The current set of 32 fact sheets cover topics that include diversity in genomics research and within the genomics community, the importance of artificial intelligence and machine learning in genomics research, genomics and virology, eugenics, and more. Some of the topics covered in the fact sheets reflect emerging trends in genomics, such as ensuring that the results of genomic studies appropriately reflect human diversity and abide by strict ethical guidelines. These educational resources aim to facilitate timely learning and provide foundational information to aid in dialogues about current themes and issues in genomics.
The polygenic risk score fact sheet describes how information about genomic variants can be used to calculate a person’s risk for certain human diseases and how such risk scores may be used in medicine.
During the COVID-19 pandemic, NHGRI developed multiple relevant fact sheets that covered topics such as COVID-19 vaccine production, PCR testing, and mRNA vaccines. These and other fact sheets include graphical elements that help explain key scientific nuances in a unique yet approachable way.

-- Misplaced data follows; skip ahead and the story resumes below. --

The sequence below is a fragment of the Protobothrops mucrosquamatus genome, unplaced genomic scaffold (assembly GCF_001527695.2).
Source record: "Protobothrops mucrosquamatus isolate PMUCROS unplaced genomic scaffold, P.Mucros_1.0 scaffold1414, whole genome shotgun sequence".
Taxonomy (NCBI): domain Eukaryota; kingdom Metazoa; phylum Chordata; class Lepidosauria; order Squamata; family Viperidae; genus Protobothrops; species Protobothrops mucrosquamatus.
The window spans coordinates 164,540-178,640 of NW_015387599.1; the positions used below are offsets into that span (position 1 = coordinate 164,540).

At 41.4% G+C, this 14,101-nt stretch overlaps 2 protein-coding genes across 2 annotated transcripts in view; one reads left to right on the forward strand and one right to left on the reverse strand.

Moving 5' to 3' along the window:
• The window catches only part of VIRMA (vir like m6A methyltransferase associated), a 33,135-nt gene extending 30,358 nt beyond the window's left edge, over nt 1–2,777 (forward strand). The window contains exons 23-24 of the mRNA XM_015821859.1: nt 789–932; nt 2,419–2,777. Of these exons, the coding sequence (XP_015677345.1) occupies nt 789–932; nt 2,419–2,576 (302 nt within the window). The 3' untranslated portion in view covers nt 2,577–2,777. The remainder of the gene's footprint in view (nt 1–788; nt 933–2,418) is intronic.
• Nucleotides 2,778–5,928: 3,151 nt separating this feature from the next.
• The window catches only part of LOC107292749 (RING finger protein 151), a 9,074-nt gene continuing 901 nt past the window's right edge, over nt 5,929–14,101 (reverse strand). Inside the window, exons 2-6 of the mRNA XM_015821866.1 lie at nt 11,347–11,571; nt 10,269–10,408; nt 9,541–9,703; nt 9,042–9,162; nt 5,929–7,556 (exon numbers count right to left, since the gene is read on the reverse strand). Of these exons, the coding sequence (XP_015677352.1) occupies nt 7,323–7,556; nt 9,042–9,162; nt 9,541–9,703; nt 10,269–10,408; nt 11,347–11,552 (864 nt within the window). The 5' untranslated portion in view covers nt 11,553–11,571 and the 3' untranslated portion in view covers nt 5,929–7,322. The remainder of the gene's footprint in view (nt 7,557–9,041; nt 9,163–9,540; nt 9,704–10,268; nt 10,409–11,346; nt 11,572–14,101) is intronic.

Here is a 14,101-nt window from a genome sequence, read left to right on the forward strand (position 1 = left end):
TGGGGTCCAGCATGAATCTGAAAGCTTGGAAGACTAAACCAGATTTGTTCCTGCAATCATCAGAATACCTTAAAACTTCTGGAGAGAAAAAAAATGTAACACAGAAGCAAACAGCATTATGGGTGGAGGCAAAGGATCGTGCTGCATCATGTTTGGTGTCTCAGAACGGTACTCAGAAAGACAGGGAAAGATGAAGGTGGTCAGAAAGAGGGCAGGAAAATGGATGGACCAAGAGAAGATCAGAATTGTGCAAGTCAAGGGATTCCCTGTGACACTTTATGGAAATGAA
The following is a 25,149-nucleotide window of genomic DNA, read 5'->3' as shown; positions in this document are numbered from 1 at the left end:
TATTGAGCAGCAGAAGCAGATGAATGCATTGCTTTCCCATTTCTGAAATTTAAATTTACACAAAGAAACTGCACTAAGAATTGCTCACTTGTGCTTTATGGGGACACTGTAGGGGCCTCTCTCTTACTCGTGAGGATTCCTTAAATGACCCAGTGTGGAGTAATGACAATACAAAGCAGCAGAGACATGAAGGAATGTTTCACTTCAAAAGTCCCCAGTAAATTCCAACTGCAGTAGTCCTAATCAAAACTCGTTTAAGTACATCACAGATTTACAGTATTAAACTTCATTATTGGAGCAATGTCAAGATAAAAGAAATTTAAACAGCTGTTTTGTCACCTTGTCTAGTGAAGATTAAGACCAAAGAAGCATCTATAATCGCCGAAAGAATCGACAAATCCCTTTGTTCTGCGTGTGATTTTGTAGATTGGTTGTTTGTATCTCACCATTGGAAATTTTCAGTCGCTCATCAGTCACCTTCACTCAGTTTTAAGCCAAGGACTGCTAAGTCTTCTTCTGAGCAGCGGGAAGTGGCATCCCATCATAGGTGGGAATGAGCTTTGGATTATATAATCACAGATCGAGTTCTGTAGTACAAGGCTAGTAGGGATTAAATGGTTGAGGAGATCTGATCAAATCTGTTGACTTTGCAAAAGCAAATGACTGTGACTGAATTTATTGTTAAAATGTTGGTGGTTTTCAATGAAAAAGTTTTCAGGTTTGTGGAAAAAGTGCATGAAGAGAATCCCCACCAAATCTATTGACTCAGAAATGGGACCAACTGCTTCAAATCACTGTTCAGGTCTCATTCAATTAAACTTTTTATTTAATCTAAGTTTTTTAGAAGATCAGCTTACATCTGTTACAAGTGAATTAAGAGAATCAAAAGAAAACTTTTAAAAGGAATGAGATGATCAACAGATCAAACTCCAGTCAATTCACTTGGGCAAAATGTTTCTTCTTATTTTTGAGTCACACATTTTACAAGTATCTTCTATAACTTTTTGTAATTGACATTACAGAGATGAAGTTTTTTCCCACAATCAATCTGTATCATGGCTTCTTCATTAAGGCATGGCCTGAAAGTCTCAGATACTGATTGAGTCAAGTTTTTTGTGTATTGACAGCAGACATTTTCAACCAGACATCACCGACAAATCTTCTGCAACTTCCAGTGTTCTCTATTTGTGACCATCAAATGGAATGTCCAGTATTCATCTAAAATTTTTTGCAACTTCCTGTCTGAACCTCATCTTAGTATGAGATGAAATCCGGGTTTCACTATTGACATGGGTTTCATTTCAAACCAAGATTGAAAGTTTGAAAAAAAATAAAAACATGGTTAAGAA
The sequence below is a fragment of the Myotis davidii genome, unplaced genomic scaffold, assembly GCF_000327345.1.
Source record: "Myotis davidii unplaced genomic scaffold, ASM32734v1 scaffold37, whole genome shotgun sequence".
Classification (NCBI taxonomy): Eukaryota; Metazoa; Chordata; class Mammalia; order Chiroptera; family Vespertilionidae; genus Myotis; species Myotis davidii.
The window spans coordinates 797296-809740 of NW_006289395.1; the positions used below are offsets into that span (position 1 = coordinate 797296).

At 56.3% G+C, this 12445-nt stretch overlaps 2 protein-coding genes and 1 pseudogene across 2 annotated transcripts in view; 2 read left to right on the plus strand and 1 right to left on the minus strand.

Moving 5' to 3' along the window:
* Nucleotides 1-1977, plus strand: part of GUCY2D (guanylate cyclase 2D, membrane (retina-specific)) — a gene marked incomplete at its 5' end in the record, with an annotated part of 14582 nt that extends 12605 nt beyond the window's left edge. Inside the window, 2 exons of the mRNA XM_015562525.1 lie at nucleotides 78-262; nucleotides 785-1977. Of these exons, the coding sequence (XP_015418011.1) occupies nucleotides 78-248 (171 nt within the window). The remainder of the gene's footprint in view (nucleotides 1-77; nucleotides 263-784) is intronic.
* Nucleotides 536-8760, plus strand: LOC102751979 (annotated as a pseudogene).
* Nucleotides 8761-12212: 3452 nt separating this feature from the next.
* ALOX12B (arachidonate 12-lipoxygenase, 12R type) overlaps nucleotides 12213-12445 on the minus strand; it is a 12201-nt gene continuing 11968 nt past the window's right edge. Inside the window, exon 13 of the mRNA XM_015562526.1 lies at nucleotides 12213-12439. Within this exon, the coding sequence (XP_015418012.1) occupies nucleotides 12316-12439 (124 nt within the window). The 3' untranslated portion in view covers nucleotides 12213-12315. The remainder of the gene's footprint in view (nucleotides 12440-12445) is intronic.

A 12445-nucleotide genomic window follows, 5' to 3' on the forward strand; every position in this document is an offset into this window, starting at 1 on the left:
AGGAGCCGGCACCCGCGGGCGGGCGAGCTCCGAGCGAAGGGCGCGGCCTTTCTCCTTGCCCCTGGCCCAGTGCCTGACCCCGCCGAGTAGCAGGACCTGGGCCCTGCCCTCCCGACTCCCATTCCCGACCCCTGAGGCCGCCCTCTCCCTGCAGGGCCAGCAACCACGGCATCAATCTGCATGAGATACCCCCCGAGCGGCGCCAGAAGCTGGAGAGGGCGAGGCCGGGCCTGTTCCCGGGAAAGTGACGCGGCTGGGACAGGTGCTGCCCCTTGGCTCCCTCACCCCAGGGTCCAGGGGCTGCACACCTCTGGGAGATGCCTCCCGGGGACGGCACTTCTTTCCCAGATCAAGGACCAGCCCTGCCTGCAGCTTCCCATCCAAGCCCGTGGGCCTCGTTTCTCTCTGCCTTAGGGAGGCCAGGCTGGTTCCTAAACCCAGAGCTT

Extensive fact-checking is used while developing these fact sheets, with researchers and experts from NHGRI and across multiple U.S. institutions helping in the process. The fact sheets have garnered over a million impressions on Twitter and hundreds of thousands of views on NHGRI’s website, genome.gov, indicating that they are becoming an authoritative source for genomics concepts.
Given the fast-paced nature of genomics research, NHGRI continues to seek input on emerging topics that might be covered in future fact sheets. Readers worldwide are encouraged to reach out to the NHGRI Communications and Public Liaison Branch with suggestions about such topics.
NHGRI funding opportunities support small businesses
At NHGRI, small business grants stimulate genomic innovation, encourage entrepreneurship, and provide opportunities for individuals in small companies to conduct important research. The NHGRI Small Business Program funds company-based research through Small Business Innovation Research (SBIR) and Small Business Technology Transfer (STTR) grants. To read more about the work conducted by small businesses with NHGRI, see the article “NIH-Funded Startups are Fueling the Era of Genome-Completeness” by Prabarna Ganguly. The NHGRI Small Business Program also has four open funding opportunities: Advancing Genomic Technology Development for Research and Clinical Application, Genomics Education Interactive Digital Media Resources, Small Business Initiatives for Innovative Diagnostic Technology for Improving Outcomes for Maternal Health, and Development of Highly Innovative Tools and Technology for Analysis of Single Cells. The due date to apply for these funding opportunities is April 5, 2022.